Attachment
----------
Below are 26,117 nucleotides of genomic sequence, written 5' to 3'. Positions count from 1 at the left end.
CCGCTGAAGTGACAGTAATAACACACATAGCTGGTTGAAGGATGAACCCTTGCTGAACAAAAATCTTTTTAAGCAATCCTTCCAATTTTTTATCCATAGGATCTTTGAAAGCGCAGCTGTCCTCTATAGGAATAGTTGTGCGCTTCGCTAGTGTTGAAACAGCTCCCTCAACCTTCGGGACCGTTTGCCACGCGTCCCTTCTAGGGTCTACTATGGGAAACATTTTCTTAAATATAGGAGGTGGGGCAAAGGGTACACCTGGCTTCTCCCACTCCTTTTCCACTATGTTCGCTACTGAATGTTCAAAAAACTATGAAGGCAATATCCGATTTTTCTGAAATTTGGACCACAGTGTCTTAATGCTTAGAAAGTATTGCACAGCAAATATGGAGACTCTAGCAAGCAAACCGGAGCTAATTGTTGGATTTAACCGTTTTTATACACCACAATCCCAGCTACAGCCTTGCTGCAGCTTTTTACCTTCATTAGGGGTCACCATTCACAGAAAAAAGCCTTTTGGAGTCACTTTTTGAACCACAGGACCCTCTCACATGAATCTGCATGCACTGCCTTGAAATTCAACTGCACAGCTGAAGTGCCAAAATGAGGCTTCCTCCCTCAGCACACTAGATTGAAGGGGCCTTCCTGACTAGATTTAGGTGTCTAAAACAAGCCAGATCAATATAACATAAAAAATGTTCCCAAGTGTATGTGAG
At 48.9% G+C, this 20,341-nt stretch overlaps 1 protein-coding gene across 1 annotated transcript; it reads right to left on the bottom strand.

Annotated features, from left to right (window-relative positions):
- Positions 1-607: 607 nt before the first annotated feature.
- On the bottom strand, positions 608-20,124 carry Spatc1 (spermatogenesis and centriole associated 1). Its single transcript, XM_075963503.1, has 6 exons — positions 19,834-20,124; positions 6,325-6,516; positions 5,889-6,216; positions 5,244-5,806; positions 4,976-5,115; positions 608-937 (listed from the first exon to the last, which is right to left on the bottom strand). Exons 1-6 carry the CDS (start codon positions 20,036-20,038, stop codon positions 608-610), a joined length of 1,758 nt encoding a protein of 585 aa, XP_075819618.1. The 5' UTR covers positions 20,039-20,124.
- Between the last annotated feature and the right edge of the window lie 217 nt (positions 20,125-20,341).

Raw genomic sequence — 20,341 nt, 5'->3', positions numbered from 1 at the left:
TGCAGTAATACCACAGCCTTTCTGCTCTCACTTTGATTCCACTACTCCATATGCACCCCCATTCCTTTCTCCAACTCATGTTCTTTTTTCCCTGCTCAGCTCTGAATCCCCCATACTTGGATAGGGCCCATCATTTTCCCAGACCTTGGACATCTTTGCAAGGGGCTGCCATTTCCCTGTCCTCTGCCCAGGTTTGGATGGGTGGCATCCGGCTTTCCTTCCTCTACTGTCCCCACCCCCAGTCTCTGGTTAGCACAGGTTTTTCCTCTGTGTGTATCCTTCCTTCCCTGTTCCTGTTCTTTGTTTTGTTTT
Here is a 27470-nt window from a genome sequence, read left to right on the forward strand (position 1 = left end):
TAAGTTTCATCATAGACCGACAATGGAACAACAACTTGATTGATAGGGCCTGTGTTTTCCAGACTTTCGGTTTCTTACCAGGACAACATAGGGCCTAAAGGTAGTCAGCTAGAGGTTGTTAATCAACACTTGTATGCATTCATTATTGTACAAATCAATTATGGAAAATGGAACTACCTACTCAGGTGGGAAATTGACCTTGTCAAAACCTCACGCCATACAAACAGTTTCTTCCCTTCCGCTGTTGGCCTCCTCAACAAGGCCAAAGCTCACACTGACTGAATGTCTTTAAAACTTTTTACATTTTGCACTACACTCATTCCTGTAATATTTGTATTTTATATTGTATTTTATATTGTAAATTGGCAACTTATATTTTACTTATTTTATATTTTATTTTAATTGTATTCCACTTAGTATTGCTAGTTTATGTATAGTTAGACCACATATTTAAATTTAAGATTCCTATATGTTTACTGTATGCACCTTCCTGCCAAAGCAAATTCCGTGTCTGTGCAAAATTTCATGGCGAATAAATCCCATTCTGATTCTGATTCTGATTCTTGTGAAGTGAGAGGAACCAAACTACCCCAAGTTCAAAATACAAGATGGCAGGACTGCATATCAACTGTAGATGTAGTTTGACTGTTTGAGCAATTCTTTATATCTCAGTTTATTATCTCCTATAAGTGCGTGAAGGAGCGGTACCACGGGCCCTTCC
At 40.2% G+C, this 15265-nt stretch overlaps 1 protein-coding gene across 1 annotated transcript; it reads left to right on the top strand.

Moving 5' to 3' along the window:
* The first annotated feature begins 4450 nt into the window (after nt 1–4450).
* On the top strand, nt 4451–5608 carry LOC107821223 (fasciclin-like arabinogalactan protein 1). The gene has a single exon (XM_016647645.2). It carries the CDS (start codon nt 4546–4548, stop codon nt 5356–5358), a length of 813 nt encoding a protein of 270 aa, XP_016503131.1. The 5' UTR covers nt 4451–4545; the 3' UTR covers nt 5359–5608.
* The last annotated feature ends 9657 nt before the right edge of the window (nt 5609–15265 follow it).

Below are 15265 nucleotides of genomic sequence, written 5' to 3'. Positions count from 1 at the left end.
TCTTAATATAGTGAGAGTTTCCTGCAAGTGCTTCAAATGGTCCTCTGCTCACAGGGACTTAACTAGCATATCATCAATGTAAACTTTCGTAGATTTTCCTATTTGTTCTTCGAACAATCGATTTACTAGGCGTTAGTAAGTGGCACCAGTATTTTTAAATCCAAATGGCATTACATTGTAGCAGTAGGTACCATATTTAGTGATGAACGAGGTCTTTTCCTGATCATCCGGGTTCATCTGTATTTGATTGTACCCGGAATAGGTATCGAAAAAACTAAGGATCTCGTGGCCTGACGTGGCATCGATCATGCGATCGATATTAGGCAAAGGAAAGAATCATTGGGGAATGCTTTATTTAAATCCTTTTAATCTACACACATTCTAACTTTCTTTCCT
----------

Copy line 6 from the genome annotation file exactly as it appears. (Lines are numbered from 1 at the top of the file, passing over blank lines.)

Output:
- On the bottom strand, positions 608-20,124 carry Spatc1 (spermatogenesis and centriole associated 1). Its single transcript, XM_075963503.1, has 6 exons — positions 19,834-20,124; positions 6,325-6,516; positions 5,889-6,216; positions 5,244-5,806; positions 4,976-5,115; positions 608-937 (listed from the first exon to the last, which is right to left on the bottom strand). Exons 1-6 carry the CDS (start codon positions 20,036-20,038, stop codon positions 608-610), a joined length of 1,758 nt encoding a protein of 585 aa, XP_075819618.1. The 5' UTR covers positions 20,039-20,124.